Monitoring of serial creatinine phosphate (cpk) values should be considered in asthmatic patients receiving high dose corticosteroids and neuromuscular blocking agents in ICU. Tracrium does not have significant vagal or ganglionic blocking properties in the recommended dosage range. Consequently, Tracrium has no clinically significant effects on heart rate in the recommended dosage range and it will not counteract the bradycardia produced by many anaesthetic agents or by vagal stimulation during surgery. In common with other non-depolarising neuromuscular blocking agents, increased sensitivity to atracurium may be expected in patients with myasthenia gravis and other forms of neuromuscular disease. As with other neuromuscular blocking agents severe acid-base and/or serum electrolyte abnormalities may increase or decrease the sensitivity of patients to atracrium. As with other non-depolarising neuromuscular blockers hypophosphataemia may prolong recovery. Recovery may be hastened by correcting this condition. Tracrium should be administered over a period of 60 seconds to patients who may be unusually sensitive to falls in arterial blood pressure, for example those who are hypovolaemic. Tracrium is inactivated by high pH and so must not be mixed in the same syringe with thiopental or any alkaline agent. When a small vein is selected as the injection site, Tracrium should be flushed through the vein with physiological saline after injection. When other anaesthetic drugs are administered through the same in-dwelling needle or cannula as Tracrium it is important that each drug is flushed through with an adequate volume of physiological saline. Atracurium besilate is hypotonic and must not be administered into the infusion line of a blood transfusion. Studies in malignant hyperthermia in susceptible animals (swine), and clinical studies in patients susceptible to malignant hypothermia indicate that Tracrium does not trigger this syndrome. In common with other non-depolarising neuromuscular blocking agents, resistance may develop in patients suffering from burns. Such patients may require increased doses, dependent on the time elapsed since the burn injury and the extent of the burn. Intensive Care Unit (ICU) patients: When administered to laboratory animals in high doses, Laudanosine, a metabolite of atracrium has been associated with transient hypotension and, in some species, cerebral excitatory effects. Although seizures have been seen in ICU patients receiving atracurium, a causal relationship to laudanosine has not been established.
Pregnancy and lactation: Should be used in pregnancy only if the potential benefit to the mother outweighs any potential risk to the fetus. It is not known whether Tracrium is excreted in human milk.
Use in the elderly: Initial dose should be at the lower end of the range and should be administered slowly.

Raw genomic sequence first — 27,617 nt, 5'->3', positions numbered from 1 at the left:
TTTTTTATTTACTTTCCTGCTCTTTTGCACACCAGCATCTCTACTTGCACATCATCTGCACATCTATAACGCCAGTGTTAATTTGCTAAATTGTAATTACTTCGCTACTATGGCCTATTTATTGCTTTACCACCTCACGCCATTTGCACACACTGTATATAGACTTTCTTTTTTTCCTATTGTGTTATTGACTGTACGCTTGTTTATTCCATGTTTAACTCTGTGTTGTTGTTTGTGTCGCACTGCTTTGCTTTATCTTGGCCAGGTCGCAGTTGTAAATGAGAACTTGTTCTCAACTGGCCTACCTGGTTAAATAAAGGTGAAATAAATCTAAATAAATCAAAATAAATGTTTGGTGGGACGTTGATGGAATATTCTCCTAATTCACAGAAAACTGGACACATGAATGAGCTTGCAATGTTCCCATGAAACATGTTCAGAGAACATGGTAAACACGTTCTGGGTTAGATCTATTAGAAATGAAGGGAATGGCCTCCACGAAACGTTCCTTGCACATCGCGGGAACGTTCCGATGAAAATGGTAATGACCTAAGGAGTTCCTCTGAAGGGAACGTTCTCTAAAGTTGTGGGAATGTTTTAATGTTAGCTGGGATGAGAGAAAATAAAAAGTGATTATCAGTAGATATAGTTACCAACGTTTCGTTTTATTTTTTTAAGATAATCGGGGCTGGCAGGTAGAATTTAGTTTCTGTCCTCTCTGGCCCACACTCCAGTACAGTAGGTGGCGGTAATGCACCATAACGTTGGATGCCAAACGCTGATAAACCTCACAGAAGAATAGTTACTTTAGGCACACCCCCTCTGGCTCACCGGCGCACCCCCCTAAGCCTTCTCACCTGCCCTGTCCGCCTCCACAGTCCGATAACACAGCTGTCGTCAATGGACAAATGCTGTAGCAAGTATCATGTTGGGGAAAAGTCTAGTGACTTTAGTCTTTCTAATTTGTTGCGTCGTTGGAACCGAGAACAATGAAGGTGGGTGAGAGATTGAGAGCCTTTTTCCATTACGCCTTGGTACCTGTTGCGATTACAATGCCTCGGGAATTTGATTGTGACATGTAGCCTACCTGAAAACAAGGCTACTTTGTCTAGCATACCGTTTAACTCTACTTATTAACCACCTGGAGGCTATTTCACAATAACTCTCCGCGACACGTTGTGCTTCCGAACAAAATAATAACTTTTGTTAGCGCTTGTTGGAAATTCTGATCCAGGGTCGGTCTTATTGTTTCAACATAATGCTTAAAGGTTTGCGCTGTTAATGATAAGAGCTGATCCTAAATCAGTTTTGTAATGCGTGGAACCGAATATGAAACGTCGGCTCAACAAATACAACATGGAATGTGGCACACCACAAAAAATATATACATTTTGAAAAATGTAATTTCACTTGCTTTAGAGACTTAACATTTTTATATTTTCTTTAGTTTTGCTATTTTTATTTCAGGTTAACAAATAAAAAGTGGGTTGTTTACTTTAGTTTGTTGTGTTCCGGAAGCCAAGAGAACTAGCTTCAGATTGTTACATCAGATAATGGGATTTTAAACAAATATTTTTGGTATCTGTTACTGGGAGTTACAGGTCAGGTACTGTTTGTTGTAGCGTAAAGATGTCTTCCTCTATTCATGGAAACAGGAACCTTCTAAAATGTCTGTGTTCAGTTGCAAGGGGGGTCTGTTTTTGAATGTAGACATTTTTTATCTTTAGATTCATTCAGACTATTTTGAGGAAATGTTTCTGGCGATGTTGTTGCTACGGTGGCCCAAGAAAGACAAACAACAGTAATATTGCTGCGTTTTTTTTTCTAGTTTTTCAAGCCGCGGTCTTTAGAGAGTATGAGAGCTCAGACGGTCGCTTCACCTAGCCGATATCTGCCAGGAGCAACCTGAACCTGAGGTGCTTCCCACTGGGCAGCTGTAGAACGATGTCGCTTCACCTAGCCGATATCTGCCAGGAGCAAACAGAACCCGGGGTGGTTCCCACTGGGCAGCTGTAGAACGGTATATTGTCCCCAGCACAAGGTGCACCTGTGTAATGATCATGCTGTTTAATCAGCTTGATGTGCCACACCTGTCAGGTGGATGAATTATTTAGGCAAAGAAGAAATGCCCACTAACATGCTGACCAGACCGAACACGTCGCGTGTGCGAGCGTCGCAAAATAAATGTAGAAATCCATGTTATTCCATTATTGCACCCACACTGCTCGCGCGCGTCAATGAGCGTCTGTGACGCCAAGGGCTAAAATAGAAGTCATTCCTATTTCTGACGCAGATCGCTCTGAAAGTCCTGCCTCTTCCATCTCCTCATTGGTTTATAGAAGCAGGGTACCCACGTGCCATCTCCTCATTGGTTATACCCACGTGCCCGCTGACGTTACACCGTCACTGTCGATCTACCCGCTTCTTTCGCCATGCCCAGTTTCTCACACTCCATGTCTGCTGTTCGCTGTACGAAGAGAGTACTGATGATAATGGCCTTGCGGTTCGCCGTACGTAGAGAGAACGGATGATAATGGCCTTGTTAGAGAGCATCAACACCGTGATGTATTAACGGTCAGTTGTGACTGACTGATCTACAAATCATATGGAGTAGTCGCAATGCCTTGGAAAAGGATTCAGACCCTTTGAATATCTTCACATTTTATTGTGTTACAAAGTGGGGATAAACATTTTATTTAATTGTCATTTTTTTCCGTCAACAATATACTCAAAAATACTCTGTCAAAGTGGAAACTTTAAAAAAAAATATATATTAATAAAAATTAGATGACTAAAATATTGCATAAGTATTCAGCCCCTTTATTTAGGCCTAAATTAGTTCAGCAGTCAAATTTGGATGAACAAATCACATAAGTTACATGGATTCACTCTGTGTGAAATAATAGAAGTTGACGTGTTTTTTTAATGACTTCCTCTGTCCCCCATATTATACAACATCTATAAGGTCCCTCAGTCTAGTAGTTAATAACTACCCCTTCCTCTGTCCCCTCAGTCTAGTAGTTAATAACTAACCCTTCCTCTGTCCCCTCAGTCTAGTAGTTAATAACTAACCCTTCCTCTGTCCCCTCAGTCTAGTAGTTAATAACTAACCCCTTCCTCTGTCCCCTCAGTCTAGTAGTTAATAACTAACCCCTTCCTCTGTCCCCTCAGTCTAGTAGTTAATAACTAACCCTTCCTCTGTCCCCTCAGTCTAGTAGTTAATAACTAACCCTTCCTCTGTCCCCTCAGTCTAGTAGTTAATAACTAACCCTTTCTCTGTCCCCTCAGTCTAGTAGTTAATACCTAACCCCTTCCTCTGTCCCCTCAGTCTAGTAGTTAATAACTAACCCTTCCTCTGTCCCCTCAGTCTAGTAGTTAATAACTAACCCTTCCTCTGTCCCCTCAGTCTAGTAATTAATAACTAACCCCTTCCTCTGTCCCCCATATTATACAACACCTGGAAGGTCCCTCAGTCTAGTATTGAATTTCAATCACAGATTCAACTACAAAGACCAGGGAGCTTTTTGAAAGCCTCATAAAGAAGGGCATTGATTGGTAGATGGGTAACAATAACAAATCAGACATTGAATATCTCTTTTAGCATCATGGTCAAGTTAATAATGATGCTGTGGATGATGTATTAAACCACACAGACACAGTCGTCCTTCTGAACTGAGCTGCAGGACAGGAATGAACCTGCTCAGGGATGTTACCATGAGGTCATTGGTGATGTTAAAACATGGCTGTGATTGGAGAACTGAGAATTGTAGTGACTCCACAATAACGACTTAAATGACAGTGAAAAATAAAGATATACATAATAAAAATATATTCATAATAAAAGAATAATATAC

The most commonly reported adverse reactions during treatment are hypotension (mild, transient) and skin flushing, these events are attributed to histamine release. Very rarely, severe anaphylactoid or anaphylactic reactions have been reported in patients receiving atracurium in conjunction with one or more anaesthetic agents.
For full details see prescribing information.
Halothane, isoflurane and enflurane. Antibiotics, including aminoglycosides, polymyxins, spectinomycin, tetracyclines, lincomycin and clindamycin. Propranolol, calcium channel blockers, lignocaine, procainamide, quinidine. Frusemide, mannitol, thiazide diuretics, acetazolamide; magnesium sulphate, ketamine, lithium salts; ganglion blocking agents; trimetaphan, hexamethonium. Chronic anticonvulsant therapy, suxamethonium chloride.
Pregnancy and Lactation
Fertility: Fertility studies have not been performed
Pregnancy: Animal studies have indicated that Tracrium has no significant effects on foetal development.
In common with all neuromuscular blocking agents, Tracrium should be used during pregnancy only if the potential benefit to the mother outweighs any potential risk to the foetus. Tracrium is suitable for maintenance of muscle relaxation during Caesarean section as it does not cross the placenta in clinically significant amounts following recommended doses.
Breast-feeding: It is not known whether Tracrium is excreted in human milk.
Symptoms: Prolonged muscle paralysis and its consequences are the main signs of overdose.
Management: It is essential to maintain a patient airway together with assisted positive pressure ventilation until spontaneous respiration is adequate. Full sedation will be required since consciousness is not impaired. Recovery may be hastened by the administration of anticholinesterase agents accompanied by atropine or glycopyrrolate, once evidence of spontaneous recovery is present.